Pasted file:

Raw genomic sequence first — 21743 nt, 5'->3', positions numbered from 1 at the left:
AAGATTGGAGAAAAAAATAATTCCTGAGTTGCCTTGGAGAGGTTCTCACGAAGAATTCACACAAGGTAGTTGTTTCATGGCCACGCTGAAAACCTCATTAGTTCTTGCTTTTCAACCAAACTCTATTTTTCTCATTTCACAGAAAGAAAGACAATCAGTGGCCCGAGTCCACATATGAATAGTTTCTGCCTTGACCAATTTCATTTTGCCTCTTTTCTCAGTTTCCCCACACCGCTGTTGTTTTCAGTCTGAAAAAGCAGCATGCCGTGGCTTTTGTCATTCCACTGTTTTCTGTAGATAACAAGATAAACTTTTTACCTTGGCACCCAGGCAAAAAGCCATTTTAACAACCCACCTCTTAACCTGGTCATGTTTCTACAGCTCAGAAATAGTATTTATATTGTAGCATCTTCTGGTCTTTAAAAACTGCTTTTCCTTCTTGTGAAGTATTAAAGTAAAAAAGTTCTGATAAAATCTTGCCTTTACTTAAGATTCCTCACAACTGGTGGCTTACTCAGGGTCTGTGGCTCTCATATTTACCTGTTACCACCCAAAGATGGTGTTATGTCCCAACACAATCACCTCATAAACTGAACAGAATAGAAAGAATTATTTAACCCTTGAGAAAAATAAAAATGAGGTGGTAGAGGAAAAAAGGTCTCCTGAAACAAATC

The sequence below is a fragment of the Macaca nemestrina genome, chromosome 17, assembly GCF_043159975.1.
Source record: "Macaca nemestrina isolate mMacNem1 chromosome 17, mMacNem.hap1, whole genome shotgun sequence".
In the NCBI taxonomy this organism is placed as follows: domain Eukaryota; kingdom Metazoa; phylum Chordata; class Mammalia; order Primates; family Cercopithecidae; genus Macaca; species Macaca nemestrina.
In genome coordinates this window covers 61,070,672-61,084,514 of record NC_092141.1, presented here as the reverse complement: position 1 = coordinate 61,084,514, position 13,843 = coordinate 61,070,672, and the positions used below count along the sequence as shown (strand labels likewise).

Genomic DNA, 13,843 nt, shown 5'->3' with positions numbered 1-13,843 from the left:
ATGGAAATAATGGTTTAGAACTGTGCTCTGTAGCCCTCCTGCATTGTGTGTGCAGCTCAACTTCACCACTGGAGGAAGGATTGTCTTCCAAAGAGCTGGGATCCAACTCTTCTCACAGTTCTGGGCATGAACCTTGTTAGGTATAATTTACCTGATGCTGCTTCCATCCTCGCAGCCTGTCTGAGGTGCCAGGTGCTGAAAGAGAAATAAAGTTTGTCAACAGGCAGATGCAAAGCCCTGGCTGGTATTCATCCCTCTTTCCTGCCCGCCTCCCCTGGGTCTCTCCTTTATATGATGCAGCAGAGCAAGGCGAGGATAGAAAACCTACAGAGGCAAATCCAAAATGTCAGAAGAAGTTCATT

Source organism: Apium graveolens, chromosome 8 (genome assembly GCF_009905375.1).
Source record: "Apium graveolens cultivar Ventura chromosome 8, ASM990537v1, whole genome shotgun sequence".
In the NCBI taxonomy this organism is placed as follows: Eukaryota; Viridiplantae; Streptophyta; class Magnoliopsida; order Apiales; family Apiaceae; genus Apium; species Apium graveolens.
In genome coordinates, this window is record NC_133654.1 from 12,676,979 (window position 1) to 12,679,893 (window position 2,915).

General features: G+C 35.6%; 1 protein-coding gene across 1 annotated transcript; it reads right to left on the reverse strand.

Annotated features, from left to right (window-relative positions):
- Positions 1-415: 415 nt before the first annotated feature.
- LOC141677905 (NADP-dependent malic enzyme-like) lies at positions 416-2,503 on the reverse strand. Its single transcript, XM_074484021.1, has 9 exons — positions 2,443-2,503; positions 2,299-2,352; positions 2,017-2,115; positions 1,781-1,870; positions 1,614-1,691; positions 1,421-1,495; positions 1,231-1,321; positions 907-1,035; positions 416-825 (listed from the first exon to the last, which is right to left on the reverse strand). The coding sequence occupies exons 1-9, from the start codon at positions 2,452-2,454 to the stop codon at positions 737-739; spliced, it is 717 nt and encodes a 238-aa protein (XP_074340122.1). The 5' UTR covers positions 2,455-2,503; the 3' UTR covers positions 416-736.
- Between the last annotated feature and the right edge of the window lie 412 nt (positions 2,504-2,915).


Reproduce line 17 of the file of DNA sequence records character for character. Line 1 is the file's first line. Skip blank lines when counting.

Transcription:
- Between the last annotated feature and the right edge of the window lie 412 nt (positions 2,504-2,915).